JANE BRYANT QUINN
Most day traders haven't a clue what they're doing, even if they're making money. So says investment consultant Ronald Johnson of Palm Harbor, Fla.
Johnson studied a random sample of trading records in a Watertown, Mass. branch office of All-Tech Investment. The study was done for the Massachusetts Securities Division, a state law enforcement agency. All-Tech, with 25 offices nationwide, was one of the earliest public day-trading firms.
Johnson was appalled by what he found. Most of the traders were not only losing money by his calculations, they were likely to lose every dime they put up, due to the way they were handling their accounts. Their best hope was to quit before they zeroed out.
Massachusetts closed that office last year, for violations of securities laws. All-Tech settled the case with no admissions, but agreed to stay out of the state for two years and replace certain customer funds.
All-Tech's president, Harvey Houtkin, blames the problems on a single bad manager. He dismisses Johnson's study as "a piece of trash, inaccurate."
Johnson believes that, as other studies of day trading are done, his own results will turn out to be typical.
Day trading is the ultimate test of market timing. Career speculators (both experienced traders and wannabes) watch their computer screens all day, following a small number of stocks. They nip in and out of the market, in hopes of nailing small, quick gains.
Some hold positions for a few hours at most. Others hold for a few days.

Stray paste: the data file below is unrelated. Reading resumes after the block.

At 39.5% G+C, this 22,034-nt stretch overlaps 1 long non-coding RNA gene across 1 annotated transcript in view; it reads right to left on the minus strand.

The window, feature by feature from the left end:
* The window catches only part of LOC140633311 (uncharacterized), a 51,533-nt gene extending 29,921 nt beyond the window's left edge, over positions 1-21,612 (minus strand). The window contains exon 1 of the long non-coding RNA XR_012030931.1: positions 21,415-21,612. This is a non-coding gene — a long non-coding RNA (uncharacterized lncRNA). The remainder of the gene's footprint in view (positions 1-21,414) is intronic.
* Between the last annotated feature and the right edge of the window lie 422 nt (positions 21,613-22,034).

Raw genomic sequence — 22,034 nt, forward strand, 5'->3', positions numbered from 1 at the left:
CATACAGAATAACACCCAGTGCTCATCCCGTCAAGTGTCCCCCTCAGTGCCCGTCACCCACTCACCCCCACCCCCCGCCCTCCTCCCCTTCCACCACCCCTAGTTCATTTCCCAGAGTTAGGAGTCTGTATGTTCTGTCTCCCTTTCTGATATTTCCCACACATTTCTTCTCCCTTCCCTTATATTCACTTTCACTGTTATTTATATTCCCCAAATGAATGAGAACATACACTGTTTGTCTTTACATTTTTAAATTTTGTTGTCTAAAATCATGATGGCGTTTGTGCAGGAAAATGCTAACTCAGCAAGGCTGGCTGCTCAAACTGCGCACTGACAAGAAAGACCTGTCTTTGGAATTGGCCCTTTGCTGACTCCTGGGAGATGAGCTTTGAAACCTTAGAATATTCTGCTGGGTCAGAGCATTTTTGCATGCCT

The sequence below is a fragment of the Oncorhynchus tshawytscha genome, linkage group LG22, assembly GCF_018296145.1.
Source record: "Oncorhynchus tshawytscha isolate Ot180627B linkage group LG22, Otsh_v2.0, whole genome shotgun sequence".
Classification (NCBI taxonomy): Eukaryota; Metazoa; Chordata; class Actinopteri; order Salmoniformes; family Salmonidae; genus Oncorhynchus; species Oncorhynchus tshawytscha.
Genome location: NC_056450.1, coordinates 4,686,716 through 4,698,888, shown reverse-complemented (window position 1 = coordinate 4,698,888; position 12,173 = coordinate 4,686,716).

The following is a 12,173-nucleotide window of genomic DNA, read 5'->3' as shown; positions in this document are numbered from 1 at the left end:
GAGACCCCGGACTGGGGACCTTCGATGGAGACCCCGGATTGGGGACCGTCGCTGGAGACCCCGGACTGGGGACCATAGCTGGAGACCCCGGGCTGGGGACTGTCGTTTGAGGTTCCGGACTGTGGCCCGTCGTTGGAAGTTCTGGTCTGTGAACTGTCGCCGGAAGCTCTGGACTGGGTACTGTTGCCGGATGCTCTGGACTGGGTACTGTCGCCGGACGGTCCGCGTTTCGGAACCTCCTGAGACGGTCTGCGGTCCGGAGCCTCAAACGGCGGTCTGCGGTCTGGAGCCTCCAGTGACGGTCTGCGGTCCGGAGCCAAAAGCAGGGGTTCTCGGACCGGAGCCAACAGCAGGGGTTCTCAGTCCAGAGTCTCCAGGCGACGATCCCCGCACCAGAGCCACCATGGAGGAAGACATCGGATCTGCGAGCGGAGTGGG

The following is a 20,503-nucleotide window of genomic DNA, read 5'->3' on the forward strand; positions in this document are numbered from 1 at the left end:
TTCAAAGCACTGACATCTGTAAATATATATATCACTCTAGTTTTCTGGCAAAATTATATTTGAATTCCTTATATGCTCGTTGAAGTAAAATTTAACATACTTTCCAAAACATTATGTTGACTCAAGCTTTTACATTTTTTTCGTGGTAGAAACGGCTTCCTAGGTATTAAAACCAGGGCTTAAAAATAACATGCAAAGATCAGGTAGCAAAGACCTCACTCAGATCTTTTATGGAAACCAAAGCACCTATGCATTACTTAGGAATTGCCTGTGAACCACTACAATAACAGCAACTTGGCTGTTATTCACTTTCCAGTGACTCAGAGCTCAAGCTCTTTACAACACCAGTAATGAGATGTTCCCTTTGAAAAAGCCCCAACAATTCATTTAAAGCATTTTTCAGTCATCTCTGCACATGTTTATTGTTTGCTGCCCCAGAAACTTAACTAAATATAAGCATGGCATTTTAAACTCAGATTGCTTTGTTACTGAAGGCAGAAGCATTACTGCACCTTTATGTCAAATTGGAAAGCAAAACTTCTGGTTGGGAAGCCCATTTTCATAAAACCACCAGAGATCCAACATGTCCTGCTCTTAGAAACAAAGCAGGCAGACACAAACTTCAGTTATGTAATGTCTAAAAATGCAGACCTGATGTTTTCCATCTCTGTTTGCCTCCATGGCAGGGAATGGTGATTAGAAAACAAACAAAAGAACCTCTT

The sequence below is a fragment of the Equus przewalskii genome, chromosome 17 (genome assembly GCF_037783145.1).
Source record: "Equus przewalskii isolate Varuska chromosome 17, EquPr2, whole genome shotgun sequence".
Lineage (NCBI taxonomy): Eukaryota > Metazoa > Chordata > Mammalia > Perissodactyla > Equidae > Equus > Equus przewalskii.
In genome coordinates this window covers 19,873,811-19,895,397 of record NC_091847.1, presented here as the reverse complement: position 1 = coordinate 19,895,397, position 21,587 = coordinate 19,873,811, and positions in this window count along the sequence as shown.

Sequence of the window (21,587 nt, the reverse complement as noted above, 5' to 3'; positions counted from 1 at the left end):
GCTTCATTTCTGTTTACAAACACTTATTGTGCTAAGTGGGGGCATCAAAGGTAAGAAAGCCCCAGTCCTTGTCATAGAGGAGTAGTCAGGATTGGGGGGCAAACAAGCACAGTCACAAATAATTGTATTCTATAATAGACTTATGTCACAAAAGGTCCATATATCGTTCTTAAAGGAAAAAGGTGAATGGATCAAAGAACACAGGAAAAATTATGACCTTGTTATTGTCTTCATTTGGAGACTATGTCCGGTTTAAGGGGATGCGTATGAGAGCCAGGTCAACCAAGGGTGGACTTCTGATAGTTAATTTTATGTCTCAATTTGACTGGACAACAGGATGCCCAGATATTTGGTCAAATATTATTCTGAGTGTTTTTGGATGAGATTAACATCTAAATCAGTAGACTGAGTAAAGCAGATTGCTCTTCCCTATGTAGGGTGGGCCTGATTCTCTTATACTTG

Johnson picked 30 accounts at random. He looked at how often the customers traded, what they paid in expenses, and their net results. (Two of the customers had multiple accounts. For part of his analysis, Johnson used one account per customer, or 26 in all.) Here's what he found:
? Trading costs were high. The average account paid 56 percent of its value annually, in fees, commissions and margin interest (that's interest on money you borrow to increase the size of your account).
Put another way, customers needed to make 56 percent on their money, every year, just to break even. Did those traders even know?
? Of the 26 customers indulging in short-term transactions, 18 lost money. That's 70 percent. Even worse, their trading methods were likely to lead to a total loss.
A typical mistake, Johnson says, was putting too large a fraction of their capital into a single trade. Given their won-loss records, the size of their bets would eventually wipe them out. Professional traders rarely risk more than 3 percent of their capital on a single throw, he says.
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